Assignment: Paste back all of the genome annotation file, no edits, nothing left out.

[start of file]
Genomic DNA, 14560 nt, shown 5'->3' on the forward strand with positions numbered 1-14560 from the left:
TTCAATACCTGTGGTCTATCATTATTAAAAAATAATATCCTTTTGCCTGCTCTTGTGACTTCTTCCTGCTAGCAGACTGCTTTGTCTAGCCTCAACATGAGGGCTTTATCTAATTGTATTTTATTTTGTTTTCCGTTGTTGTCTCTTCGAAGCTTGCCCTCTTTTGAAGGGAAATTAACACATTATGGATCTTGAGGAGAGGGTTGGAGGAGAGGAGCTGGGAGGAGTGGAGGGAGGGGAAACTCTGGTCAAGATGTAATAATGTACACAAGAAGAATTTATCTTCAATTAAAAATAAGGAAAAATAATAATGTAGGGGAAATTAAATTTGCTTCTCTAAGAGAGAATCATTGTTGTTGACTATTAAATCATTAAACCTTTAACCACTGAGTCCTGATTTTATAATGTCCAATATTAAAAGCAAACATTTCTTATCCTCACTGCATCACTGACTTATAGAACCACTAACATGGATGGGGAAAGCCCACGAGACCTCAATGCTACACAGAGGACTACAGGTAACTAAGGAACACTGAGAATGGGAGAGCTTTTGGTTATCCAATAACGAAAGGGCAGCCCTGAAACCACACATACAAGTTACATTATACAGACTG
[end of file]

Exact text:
Genomic DNA, 14560 nt, shown 5'->3' on the forward strand with positions numbered 1-14560 from the left:
TTCAATACCTGTGGTCTATCATTATTAAAAAATAATATCCTTTTGCCTGCTCTTGTGACTTCTTCCTGCTAGCAGACTGCTTTGTCTAGCCTCAACATGAGGGCTTTATCTAATTGTATTTTATTTTGTTTTCCGTTGTTGTCTCTTCGAAGCTTGCCCTCTTTTGAAGGGAAATTAACACATTATGGATCTTGAGGAGAGGGTTGGAGGAGAGGAGCTGGGAGGAGTGGAGGGAGGGGAAACTCTGGTCAAGATGTAATAATGTACACAAGAAGAATTTATCTTCAATTAAAAATAAGGAAAAATAATAATGTAGGGGAAATTAAATTTGCTTCTCTAAGAGAGAATCATTGTTGTTGACTATTAAATCATTAAACCTTTAACCACTGAGTCCTGATTTTATAATGTCCAATATTAAAAGCAAACATTTCTTATCCTCACTGCATCACTGACTTATAGAACCACTAACATGGATGGGGAAAGCCCACGAGACCTCAATGCTACACAGAGGACTACAGGTAACTAAGGAACACTGAGAATGGGAGAGCTTTTGGTTATCCAATAACGAAAGGGCAGCCCTGAAACCACACATACAAGTTACATTATACAGACTG